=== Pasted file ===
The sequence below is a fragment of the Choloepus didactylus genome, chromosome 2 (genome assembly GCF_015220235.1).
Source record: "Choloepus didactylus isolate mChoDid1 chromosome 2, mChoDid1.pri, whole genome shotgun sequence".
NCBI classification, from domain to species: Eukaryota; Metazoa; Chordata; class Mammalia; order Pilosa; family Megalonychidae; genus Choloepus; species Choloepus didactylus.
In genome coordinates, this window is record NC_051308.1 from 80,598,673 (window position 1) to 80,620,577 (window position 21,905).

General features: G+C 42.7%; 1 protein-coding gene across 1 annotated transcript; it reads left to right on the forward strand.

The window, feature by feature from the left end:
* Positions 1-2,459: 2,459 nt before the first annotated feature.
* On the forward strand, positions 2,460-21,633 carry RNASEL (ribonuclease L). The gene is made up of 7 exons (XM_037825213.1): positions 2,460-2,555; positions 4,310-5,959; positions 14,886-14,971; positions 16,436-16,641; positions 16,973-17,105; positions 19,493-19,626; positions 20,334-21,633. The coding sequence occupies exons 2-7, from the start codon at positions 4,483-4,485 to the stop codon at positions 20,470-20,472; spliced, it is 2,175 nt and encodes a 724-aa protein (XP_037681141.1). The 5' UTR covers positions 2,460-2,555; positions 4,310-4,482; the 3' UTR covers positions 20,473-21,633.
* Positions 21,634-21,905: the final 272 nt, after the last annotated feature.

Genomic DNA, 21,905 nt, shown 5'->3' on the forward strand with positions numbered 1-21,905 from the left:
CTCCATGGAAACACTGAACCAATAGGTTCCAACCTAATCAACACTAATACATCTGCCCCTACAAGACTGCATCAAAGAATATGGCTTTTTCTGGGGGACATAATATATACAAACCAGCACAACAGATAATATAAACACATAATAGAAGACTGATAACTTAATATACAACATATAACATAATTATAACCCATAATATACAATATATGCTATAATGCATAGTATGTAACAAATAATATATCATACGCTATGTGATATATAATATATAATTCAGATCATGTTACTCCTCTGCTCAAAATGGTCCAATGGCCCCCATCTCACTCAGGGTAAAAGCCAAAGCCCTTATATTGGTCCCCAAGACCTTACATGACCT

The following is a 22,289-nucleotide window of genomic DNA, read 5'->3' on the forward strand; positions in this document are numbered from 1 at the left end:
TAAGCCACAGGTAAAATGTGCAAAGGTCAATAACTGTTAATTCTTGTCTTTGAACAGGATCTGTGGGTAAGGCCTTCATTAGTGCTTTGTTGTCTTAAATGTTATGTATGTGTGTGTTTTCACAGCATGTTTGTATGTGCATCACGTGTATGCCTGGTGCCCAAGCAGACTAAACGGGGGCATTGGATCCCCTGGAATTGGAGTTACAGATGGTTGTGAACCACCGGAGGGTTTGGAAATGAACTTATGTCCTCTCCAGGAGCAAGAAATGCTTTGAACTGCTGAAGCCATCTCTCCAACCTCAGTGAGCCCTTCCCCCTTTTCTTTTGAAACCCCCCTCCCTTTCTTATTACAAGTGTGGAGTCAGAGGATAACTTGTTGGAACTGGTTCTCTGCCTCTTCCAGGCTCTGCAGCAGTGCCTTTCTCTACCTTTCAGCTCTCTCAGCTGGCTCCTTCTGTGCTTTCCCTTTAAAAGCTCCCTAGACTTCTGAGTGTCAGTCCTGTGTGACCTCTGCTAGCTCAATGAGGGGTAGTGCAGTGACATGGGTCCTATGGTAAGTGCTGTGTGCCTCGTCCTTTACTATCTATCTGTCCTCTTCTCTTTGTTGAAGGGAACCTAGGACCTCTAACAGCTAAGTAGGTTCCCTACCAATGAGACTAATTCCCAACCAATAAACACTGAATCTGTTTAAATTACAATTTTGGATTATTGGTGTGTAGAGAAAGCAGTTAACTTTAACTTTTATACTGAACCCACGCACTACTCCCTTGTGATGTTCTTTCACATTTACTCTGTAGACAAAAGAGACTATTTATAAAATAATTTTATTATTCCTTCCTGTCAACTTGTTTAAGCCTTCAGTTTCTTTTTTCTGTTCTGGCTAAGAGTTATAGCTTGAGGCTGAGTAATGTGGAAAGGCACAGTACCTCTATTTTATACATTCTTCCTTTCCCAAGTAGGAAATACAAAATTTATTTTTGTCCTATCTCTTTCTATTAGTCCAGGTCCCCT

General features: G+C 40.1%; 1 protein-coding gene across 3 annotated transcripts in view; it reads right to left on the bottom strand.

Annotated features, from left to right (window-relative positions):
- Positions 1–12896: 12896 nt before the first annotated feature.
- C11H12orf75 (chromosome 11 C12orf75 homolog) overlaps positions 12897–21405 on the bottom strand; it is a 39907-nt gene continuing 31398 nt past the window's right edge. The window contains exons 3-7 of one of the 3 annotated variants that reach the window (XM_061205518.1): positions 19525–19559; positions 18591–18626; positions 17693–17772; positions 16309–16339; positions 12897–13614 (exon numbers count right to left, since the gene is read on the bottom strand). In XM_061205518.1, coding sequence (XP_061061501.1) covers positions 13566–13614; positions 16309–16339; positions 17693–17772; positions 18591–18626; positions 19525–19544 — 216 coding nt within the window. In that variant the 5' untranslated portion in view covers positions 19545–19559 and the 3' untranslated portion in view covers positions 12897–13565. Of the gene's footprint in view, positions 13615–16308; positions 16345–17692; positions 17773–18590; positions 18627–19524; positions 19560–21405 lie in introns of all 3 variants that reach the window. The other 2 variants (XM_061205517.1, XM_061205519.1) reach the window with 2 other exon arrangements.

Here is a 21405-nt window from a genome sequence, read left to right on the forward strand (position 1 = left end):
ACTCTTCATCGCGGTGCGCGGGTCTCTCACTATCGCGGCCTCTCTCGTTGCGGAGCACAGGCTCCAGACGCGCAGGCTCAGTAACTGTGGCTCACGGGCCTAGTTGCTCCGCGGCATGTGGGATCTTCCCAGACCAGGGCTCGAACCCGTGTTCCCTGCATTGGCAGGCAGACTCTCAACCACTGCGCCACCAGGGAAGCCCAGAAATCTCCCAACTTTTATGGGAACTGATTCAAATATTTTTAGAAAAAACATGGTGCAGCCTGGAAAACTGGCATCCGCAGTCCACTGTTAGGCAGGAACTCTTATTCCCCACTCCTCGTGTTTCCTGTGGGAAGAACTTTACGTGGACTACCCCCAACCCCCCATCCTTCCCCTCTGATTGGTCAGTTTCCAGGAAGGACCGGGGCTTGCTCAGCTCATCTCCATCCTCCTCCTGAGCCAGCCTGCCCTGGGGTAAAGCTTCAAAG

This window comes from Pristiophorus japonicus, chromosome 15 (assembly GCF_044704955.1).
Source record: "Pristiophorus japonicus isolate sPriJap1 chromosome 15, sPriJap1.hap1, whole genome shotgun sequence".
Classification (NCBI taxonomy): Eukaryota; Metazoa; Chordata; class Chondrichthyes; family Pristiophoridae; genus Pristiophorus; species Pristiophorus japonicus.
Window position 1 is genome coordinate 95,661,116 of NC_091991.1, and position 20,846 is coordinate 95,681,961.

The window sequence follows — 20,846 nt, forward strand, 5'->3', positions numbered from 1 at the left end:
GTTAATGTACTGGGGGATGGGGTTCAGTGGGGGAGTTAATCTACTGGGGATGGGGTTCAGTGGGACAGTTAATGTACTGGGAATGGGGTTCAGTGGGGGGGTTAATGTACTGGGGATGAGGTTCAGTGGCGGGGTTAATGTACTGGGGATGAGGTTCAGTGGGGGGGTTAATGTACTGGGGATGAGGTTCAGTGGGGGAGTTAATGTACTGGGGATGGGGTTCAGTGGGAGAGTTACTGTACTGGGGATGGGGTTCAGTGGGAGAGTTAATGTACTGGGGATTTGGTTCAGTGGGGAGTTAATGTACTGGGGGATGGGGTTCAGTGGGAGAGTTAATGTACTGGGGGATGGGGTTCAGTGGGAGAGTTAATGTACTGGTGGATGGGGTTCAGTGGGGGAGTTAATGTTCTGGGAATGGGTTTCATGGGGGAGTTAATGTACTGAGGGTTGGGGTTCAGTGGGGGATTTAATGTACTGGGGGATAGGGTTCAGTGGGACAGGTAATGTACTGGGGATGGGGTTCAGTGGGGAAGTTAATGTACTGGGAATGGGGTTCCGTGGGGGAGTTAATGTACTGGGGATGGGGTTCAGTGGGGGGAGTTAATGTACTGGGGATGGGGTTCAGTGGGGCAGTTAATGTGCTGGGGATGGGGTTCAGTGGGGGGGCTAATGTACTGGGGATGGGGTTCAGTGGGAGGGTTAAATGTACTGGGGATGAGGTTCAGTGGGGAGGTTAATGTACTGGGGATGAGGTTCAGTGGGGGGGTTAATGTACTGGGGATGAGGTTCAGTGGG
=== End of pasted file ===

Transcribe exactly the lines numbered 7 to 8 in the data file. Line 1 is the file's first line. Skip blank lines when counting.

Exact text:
* Positions 1-2,459: 2,459 nt before the first annotated feature.
* On the forward strand, positions 2,460-21,633 carry RNASEL (ribonuclease L). The gene is made up of 7 exons (XM_037825213.1): positions 2,460-2,555; positions 4,310-5,959; positions 14,886-14,971; positions 16,436-16,641; positions 16,973-17,105; positions 19,493-19,626; positions 20,334-21,633. The coding sequence occupies exons 2-7, from the start codon at positions 4,483-4,485 to the stop codon at positions 20,470-20,472; spliced, it is 2,175 nt and encodes a 724-aa protein (XP_037681141.1). The 5' UTR covers positions 2,460-2,555; positions 4,310-4,482; the 3' UTR covers positions 20,473-21,633.